🧐 ROTA #5: Ancient female migrations, advanced water management systems, and a network of huacas
Hey folks, this is issue #5 of Rhythm of the Ancients. Huge welcome to my three new subscribers who (I assume) came from r/archaeology — I really appreciate you joining me! Let’s get right into the latest ancient news.
🗞 Ancient Beat
Bronze Age community saw female dominated migration — DNA at the 4,000-year-old Links of Notland site on Orkney suggests that there was an “influx of female-dominated migration”. It seems as though men inherited and women moved away. The men then coupled with this “influx” of women of continental descent. This led to a productive and socially stable time when new ideas were blended with old.
Large Sandstone Jars Discovered in India — 65 large stone jars have been found in India. Some of the jars are ten feet tall and 6 feet wide. Local stories say that they were filled with material artifacts and cremated remains. The jars are similar to those found in Laos and Indonesia, which have been tied to funerary rituals.
Is Making a More Complicated Tool Worth the Effort? — A recent study showed that participants using hafted tools had greater range of motion and could apply more force than those using tools without handles. While creating hafted tools is more difficult and time-consuming, the researchers say that the 500,000-year-old invention was worthwhile to hominins, hence its spread.
Why Did the Vikings Leave Greenland? — The decreasing temperature of the Little Ice Age is usually seen as the reason for the vikings leaving Greenland. But a new study suggests that the temperature stayed fairly even, and that the culprit may have actually been an extended drought.
Ancient rock etchings along Quepem-Canacona border tell a story of bygone tradition & culture — Aniconic petroglyphs have been found in Gokuldem (though locals have known about them for ages). The deeply-carved linear and curved geometric symbols showcase artistic expression and technological advancement.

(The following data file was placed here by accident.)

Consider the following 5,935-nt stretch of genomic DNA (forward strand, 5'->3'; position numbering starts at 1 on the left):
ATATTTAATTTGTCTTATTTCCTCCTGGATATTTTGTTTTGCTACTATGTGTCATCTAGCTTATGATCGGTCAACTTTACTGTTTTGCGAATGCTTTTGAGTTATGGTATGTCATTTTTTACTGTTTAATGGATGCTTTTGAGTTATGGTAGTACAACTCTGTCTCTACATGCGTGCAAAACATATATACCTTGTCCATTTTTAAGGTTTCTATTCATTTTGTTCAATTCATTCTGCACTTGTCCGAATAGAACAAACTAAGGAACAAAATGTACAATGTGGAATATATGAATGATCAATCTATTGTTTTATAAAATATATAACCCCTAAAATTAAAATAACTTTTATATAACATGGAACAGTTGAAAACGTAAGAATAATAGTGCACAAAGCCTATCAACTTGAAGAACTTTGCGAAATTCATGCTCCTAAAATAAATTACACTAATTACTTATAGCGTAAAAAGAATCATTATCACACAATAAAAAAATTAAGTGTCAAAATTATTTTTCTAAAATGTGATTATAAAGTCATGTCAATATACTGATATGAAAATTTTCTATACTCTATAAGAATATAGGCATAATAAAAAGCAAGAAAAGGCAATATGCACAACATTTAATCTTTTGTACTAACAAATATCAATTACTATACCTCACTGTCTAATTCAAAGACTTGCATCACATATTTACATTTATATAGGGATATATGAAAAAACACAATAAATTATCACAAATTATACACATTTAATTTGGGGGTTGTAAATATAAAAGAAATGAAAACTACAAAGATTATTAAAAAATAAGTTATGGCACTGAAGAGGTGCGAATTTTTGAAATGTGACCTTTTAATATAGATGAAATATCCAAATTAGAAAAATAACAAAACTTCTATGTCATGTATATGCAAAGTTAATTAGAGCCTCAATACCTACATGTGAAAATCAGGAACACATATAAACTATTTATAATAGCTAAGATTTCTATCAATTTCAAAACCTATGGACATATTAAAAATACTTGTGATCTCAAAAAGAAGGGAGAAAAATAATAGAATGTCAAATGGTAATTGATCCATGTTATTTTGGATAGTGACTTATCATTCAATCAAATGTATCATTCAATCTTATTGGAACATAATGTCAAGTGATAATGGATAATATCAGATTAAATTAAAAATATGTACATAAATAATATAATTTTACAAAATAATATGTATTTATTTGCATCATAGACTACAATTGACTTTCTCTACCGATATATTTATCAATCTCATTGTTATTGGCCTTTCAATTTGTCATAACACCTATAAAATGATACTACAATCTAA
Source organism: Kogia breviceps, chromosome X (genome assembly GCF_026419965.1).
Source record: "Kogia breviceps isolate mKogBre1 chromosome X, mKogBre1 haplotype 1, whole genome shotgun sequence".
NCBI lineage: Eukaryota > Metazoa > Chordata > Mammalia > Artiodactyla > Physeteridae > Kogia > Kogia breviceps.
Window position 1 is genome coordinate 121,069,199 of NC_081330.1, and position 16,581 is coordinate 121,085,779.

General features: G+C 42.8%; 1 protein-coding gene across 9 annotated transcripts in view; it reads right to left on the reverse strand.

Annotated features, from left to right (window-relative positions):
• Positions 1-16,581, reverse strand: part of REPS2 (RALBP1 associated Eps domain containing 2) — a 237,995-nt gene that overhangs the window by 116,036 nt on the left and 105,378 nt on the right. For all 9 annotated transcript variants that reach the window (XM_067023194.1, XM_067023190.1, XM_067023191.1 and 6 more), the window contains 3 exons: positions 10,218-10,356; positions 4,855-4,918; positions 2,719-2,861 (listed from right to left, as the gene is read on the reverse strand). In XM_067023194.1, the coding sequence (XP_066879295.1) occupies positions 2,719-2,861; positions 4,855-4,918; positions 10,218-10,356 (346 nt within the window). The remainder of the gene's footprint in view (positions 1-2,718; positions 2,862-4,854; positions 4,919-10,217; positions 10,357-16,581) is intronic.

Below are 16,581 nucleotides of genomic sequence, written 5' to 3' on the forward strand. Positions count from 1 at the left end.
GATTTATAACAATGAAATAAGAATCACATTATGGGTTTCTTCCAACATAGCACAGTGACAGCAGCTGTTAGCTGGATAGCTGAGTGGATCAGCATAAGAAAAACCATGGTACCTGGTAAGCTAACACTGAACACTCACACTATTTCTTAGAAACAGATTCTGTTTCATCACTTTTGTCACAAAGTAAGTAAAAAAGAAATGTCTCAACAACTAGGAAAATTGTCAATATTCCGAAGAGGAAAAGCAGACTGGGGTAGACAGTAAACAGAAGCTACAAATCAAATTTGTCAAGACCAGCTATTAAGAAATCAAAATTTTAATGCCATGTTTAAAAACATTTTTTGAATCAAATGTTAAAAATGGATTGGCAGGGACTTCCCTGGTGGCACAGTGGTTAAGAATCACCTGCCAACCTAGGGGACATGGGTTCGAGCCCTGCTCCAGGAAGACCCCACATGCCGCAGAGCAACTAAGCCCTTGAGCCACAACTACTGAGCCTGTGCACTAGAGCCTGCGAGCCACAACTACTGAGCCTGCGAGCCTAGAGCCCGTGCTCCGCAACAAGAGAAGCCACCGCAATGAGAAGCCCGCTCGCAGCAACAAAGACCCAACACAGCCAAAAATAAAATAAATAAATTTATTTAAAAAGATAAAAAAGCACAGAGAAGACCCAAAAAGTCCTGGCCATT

2,500-year-old burial mound found in Siberia's 'Valley of the Kings' — This has been all over the web. A large Scythian burial mound was found in Siberia, containing 5 people and grave goods. The linked article goes into the grave goods of specific individuals.
❤️ Recommended Content
Until watching this video, I thought that concrete was first invented a few thousand years ago. But as it turns out, a cement-like substance called terrazzo was used 11,000 years ago at locations like Göbekli Tepe.
This article is all about huacas — a topic which I find endlessly fascinating. Huacas “refer to sacred ritual, the state of being after death, or any sacred object” of the ancient Inca and modern Quechua and Aymara people. According to the article, huacas were organized along lines called “ceques”, creating a vast ceremonial route. The huacas united different ethnic groups and helped elites maintain control. Side note: The most enigmatic examples of stonework in South America are almost always considered to be (or include) huacas.
This article details China’s top archaeological discoveries of 2021. It includes the gold mask of Sanxingdui, paleolithic hand-axes that shed light on the movement of ancient peoples, and a jade workshop at the Huangshan site.
This article describes a two Egyptian cities which were lost to time — one dating back to at least 4000 BCE. It also shares two lost cities which have recently been found. This type of article always get me excited about what is still under the sand, waiting to be uncovered.
The water management systems of ancient peoples were mind-blowingly advanced. This article discusses the step wells of ancient India and ancient Peruvian irrigation canals, and how they are being harnessed to improve water availability and make ecosystems more resilient.
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